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Old 04-02-2011, 06:52 PM   #1
MB2
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Joined: Jan 2010
From: Everett, WA

I Ride: '67 CT90
Mixing Bias and Radial tires?
So lets say you decided to run a Radial front tire and a Bias-ply rear, what sort of handling characteristics should you expect?

That is, I realize it's bad to mix the two...but under what specific situations would it be noticed?

Lets say for example you did that and you noticed the following, would these likely be caused by the tires?
-In the rain the rear feels like it breaks loose on corners and wants to drift a little.
-On dry/clean pavement when leaning/riding aggressively the bike 'skips' and bounces up and down (maybe 3-5 times) quickly at the apex.

Thoughts? First hand experience?

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Old 04-02-2011, 07:35 PM   #2
Moto2 Contender
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Joined: Sep 2008
From: where they don't have lawns.

I Ride: on the storm.
Both of those examples and pretty much any other time you are riding.
It's freaky in a car, but downright dangerous on a bike.
Get the right tires or park te bike until you can.

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Old 04-02-2011, 07:40 PM   #3
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Joined: May 2009
From: WA
oh no

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Old 04-02-2011, 07:51 PM   #4
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Joined: Jul 2010
From: Custer, Washington

I Ride: 09 GSX-R1000 09 DRZ 400SM 1970 Yamaha DT250 enduro
DON'T YOU'LL BE SORRY. I agree with jims08z06

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Last edited by TREX 600; 04-02-2011 at 07:53 PM..
 
Old 04-03-2011, 12:04 AM   #5
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Joined: Mar 2010
From: Rock Island,WA/ Volcano, HI

I Ride: ^That^
Oh no.....


Never mix 'em. It may be ok to upgrade to radials, but the difference between the two tire types is signifigant enough that the characteristics of the tires can throw your bike's handling waaaay off. If it came with radials, keep 'em on there....

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Old 04-03-2011, 12:42 AM   #6
MB2
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Joined: Jan 2010
From: Everett, WA

I Ride: '67 CT90
Welp, sometimes you just find out the hard way.

Thanks for the advice everyone, however now I'm interested in the physical reason as to why it could be an issue? I realize they are different compounds and will grip differently, but maybe I'm missing something more...it seems under SOME conditions (even when pushing it, at a fun yet controlled speed on a corner) they should still hold up "well enough."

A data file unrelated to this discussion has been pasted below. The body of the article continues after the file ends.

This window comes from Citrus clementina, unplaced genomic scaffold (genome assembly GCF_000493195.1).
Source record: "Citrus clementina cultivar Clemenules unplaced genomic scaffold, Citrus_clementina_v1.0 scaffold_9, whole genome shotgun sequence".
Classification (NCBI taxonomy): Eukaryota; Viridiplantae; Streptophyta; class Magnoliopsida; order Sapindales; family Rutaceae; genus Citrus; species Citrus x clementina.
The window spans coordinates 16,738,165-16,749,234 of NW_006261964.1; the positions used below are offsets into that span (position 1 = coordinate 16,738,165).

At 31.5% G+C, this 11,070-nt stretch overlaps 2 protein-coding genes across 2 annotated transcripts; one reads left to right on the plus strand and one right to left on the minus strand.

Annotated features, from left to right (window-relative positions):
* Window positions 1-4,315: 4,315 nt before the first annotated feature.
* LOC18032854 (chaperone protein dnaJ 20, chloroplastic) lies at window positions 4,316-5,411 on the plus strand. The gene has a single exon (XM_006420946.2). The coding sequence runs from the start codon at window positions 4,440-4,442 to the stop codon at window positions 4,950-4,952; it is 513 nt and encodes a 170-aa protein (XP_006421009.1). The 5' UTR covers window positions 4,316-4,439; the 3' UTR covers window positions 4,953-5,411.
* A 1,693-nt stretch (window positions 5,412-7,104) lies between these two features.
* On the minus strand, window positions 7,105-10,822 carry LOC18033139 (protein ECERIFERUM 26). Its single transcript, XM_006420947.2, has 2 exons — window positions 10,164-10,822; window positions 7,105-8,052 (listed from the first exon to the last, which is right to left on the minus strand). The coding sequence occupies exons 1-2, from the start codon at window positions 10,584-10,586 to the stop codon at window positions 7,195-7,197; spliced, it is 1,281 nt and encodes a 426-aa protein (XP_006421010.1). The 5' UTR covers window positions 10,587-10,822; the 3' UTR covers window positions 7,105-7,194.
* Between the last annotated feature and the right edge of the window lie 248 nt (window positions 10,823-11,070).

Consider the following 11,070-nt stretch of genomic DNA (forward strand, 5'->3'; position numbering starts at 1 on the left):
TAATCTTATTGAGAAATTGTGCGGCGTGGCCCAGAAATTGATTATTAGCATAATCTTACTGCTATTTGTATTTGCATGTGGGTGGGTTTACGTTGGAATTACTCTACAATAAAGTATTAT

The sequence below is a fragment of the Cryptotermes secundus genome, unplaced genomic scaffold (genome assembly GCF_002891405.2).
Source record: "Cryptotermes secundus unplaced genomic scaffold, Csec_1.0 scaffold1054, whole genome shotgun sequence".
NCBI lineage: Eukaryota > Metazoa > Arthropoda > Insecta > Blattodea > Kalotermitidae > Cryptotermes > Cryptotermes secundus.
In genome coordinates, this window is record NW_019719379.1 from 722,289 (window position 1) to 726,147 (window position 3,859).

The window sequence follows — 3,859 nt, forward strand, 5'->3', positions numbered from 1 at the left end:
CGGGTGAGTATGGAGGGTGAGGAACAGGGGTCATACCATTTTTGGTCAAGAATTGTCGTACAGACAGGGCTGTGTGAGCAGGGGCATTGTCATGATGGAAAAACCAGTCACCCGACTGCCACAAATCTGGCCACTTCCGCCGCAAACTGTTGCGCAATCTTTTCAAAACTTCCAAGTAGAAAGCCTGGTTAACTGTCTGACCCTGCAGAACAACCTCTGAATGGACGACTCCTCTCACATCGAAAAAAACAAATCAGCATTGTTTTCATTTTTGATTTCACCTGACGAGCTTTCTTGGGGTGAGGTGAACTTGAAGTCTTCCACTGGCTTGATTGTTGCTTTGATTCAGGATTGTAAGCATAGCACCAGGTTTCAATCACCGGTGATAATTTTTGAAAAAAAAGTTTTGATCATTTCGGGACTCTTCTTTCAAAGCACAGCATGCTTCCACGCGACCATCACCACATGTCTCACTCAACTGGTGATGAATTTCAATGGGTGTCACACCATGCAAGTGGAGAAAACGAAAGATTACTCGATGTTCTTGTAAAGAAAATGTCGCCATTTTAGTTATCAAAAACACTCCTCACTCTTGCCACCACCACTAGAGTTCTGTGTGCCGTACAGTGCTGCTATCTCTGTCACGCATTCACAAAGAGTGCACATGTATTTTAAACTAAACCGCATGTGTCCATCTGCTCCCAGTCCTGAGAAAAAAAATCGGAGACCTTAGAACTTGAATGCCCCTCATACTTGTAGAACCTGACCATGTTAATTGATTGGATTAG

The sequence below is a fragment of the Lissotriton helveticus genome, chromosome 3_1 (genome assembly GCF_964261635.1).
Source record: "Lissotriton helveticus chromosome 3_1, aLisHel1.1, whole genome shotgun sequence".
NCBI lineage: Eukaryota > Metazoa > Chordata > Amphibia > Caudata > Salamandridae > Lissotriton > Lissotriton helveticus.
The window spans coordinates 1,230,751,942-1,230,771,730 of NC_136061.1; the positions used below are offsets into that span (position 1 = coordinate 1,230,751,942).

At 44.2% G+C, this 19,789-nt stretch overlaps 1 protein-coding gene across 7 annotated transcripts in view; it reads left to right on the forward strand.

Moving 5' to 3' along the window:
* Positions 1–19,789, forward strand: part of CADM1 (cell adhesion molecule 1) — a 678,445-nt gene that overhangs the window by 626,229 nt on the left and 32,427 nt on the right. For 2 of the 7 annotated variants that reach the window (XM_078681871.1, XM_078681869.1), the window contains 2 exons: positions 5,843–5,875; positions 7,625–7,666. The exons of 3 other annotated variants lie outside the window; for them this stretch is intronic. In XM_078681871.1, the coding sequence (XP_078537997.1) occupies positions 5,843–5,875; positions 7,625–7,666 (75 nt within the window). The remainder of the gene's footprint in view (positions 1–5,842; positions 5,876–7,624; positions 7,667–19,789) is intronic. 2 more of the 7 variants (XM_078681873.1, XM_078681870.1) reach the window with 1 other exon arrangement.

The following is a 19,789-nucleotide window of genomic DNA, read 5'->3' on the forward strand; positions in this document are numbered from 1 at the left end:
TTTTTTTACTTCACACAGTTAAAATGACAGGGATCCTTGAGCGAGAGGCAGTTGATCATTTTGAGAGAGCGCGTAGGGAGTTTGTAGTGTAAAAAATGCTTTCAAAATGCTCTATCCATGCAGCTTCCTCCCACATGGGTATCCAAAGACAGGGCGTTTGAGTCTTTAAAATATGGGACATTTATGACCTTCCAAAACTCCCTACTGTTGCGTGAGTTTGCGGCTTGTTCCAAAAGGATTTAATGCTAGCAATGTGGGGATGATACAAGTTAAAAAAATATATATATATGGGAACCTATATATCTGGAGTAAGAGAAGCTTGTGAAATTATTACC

Google must be failing me tonight.

With that said, lets say you were turning aggressively for a solid half hour-hour in a parking lot at 20mph-ish (tight, and repetitively) and had no noticeable issues. Then an hour later had a higher speed, likely tire related issue?

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Old 04-03-2011, 03:46 AM   #7
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Joined: Oct 2005
From: CENTRAL

I Ride: When I can
The Physical design of the two different tires is why its 'not safe' to use the two types on the same bike. Tire cases are differant. Rubber compounds are different. Each tire handles different in the rain. The tire wear will be different. Causing uneven tire wear and, poor handling. Especially if you really need traction in an accident avoidance situation. The 'mis-matched' tires won't work together.
Why would you consider running 'mis-matched' tires on a motorcycle?

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Old 04-03-2011, 07:11 AM   #8
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Joined: Jul 2008
From: Assorted Locations, WA
Blog Entries: 7

I Ride: Nekkid!!!
The difference between radial- and bias-ply tires lays in the way the belt layers are set within the molds when the tires are cast. Radial tires have the primary belts set at approx. 90 degrees to the direction of rotation. When a load is put on the tire, the belts channel the deflection forces more or less directly from the contact point, through the sidewall, to the rim. This results in a contact patch which is relatively supple and can change shape readily to maintain optimum traction.

Bias-ply tires, on the other hand, have the primary belts layered at an angle to the direction of rotation. This results in a stiffer carcass form which retains it's shape better, but any deflection forces are channeled through the belting in such a way that it results in minor deflection of the carcass at points away from the contact patch.

Radial tires provide greatly improved traction and ride when compared to Bias-ply. I would expec if they were mixed, the difference would become apparent as speeds increased. As loads increase on the tires, the radial tire would maintain fairly consistent grip, while the bias-ply would start to feel increasingly "greasy", losing traction in a gradual manner which would make handling unpredictable as speeds varied.

Short answer: bad idea.

As far as hydroplaning and wet traction, that is more dependent on tread design and specific rubber compounds used than carcass construction.